Even allowing for statistical and social variables, the fact that London’s murder rate can be compared with New York City’s indicates the gravity of the situation here. It’s depressingly predictable that most politicians’ response to our young people killing each other is to call for more policing. I accept it’s part of the picture. But obsessively seeing the problem through the prism of “law and order”, often as a proxy for talking about more uncomfortable subjects, offers no real hope of solving it.
Despite my own obsessions, I’m not arguing that the housing crisis is directly or solely causing rising violence among young people. A complex range of factors is involved. But my thoughts keep going back to a passage in my book, featuring an interview with Demetrius Bonner, a housing and community activist from the South Side of Chicago. Demetrius said to me:
“They knew when they tore the buildings down that they’d displace people. Children have had to move schools, some to suburban areas in the far South Side, so it’s a double displacement. The black community’s social infrastructure has been destroyed. The demolitions have also disrupted the gang structure. Today the violence is random.”
The last sentence is particularly chilling for what’s happening in London today, but actually, everything else Demetrius says has an echo. The passage continues:
To illustrate his last point, [Demetrius] produces a photo on his phone showing the dead body of a 14-year old boy shot in the street behind Demetrius’ home a few days before we met. It’s no more valid to attribute such shocking incidents to contemporary urban policy than it was to post-war public housing, but there is a profound sense that some South Side residents have been abandoned to their fates while the authorities pursue an ideologically-driven clearance policy.
Even when I wrote this in 2015, the level of violence and abandonment in Chicago felt like something that exemplified the differences between the UK and US. The history of American social policy – and of course, the wide presence of guns – seemed to suggest that, although the pressures on working class urban communities over here were approaching those of places like the South Side, they weren’t as bad. Now I’m not so sure.
Broadly, I’d still say the UK doesn’t have the brutality of American society, but recent events in London suggest we’re heading that way and reaping the whirlwind for decades of cuts and austerity. Working class communities in general and women and young people in particular have been the main targets of revanchist policies against the Welfare State. As in the US, people with black and brown skin are disproportionately likely to suffer as cities become ever-more socially and ethnically divided. Within this, the fundamental question of housing looms large.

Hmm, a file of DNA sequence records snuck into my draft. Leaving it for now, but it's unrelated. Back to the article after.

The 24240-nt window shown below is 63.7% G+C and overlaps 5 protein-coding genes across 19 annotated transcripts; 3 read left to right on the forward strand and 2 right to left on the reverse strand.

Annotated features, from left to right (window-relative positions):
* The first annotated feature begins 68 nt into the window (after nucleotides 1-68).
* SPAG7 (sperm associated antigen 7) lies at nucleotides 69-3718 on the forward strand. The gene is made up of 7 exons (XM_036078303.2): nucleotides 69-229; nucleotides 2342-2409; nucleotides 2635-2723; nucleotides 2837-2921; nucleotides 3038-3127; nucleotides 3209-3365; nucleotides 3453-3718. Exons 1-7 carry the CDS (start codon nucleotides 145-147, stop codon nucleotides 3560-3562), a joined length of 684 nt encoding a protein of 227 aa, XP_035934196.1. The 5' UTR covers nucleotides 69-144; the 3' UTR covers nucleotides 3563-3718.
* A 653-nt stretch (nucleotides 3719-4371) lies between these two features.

Speaking on Radio 5 on 26th March, Michelle McPhllips reflected on the many reasons why young people, including her own son, are dying on London’s streets.
“When our kids leave school now, there’s no incentive…You used to be able to get a job and start renting a flat. Flats are too expensive now. Most families have three generations living in the same home, so that’s another pressure. What they’re seeing is areas where they’ve knocked down council housing and put up these glorified flats costing £465,000. The people coming out of that flat have got a lovely car, £100 trainers. The kids literally on the other side of the street haven’t got that.”
Michelle lives in Islington. Her words have a particular resonance for me because they precisely describe what’s happening around the Islington council estate where I work.
Young people have been demonised in the UK for many years, especially if they live in stigmatised social housing, something that reached a peak after the 2011 London riots. Since then, the housing crisis has deepened and scores of council estates are now threatened with demolition, leading to the kind of displacement and disruption described by Demetrius Bonner in Chicago.
Neoliberal and profit-driven urban policies have produced cities in which many young people literally feel they have no place. They find it almost impossible to find a home they can afford in the communities where they were born, thwarting their ability to develop independent lives. Their social networks, sense of belonging and feeling of respect from the adult world have been stretched to breaking point. Nothing could be more perfectly calculated to create a situation in which young people don’t care, either about the lives of others, or their own.
The generation of working class youngsters at the centre of the current wave of street violence has only known Austerity Britain. The childcare services, youth clubs, leisure facilities, education, job and housing opportunities available to their parents have been decimated.
In the early 1990s, during the height of the disastrous War on Drugs in the US, a police officer working in deeply deprived communities in Jersey City said to me “It’s all very well saying ‘Just Say No’ to kids. But we have to give them something to say ‘yes’ to.” That should start with a decent, secure, truly affordable and safe home.